There’s a popular belief that the Chinese word for crisis is made up of the symbols for both danger and opportunity. The Labour party has a similar relationship with the word devolution, though sadly we don’t seem to be focusing on the opportunity, just the threat.
Right now, the Labour party is losing the battle of ownership over the devolution agenda. We are so focused on seeing it as a Tory trap, a way to devolve responsibility without funding, that we are at risk of positioning ourselves as the opponents.
Yes, Tory devolution is a trap, but it is a trap based on more than just budget cuts. I have no doubt that George Osborne’s first aim when dreaming up the ‘northern powerhouse’ was not to empower us but to silence us. A politician as tactical as Mr Osborne does not suddenly wake up one morning and decide he wants to end decades of Tory neglect and start caring about the north. The trap was always, I suspect, to offer the north devolution on the expectation we would turn it down. This would have allowed the government to spend the next four years blaming leaders here every time we point to the impact of another heartless Tory cut.
We have avoided that by accepting the devolution on offer. We have done this in the realisation that it is now the only game in town, that there is nothing to be gained from turning this down and we might as well just grit our teeth and accept it.
But this approach is not enough, not nearly for a party which was born out of the battle to take power from the hands of the privileged and into our streets and workplaces. Labour and the trade unions were created to bring power to communities; we were fighting to give the people a say when the Tories were still deciding if all men, let alone women, should have the vote. We therefore cannot now be the party whose role in the devolution debate is simply limited to saying “don’t trust the Tories,” no matter how true that is.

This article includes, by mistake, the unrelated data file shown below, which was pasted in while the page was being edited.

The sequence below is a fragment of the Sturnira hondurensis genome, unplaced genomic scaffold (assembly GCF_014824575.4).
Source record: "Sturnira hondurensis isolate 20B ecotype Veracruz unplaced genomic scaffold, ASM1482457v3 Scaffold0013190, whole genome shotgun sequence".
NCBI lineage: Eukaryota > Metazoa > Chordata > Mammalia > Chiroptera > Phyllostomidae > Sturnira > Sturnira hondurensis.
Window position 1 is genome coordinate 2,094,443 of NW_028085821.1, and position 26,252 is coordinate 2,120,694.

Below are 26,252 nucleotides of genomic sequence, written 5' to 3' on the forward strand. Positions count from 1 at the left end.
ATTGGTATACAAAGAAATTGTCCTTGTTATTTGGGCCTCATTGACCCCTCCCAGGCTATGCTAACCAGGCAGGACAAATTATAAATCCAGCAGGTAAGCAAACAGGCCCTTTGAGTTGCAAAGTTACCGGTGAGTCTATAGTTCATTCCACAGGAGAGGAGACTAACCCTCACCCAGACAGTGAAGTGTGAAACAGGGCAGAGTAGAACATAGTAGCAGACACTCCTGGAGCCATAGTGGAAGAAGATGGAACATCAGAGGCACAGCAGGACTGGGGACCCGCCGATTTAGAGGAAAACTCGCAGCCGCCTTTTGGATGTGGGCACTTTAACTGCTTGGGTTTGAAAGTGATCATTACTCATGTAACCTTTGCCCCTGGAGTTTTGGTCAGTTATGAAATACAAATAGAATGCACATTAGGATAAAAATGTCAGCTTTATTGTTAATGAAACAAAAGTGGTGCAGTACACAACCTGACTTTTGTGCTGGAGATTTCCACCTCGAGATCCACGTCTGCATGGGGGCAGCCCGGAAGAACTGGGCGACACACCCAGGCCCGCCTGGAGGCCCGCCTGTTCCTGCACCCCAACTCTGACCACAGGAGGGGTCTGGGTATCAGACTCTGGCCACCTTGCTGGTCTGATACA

What we need, instead, is a sense of ownership. As Jon Trickett, Labour’s shadow communities secretary, said, “the government’s cities and local government devolution bill builds on Labour achievements and is a welcome step forward”. And he is right to say that building on the bill, setting out the next steps, has to be where Labour reclaims the message. Rather than standing on the sidelines, we need to make the future of devolution one in which the voters see a credible Labour vision for local control.
In the north east we have taken some steps towards that. We have made devolution part of our fight for social justice. We know there is no social justice without more and better jobs and we have placed people and employment growth at the centre of our demands. Too often, devolution is pictured in terms of businesses or buildings. Devolution, either the limited offer now available or the empowering version we seek to build, will fail if it does not have social justice at its heart.
Look at the current work programme. It hasn’t had the best of successes nationally. It is a blunt instrument, capable of leaving families behind and one which can measure its success without worrying about its regional record. Put simply, it has failed those furthest away from the labour market. That is because it is run from Whitehall. We cannot afford for future employment programmes to face the same failings. But more importantly, Labour cannot turn down the chance to grasp control of this policy from a Conservative party which frankly does not care about the results.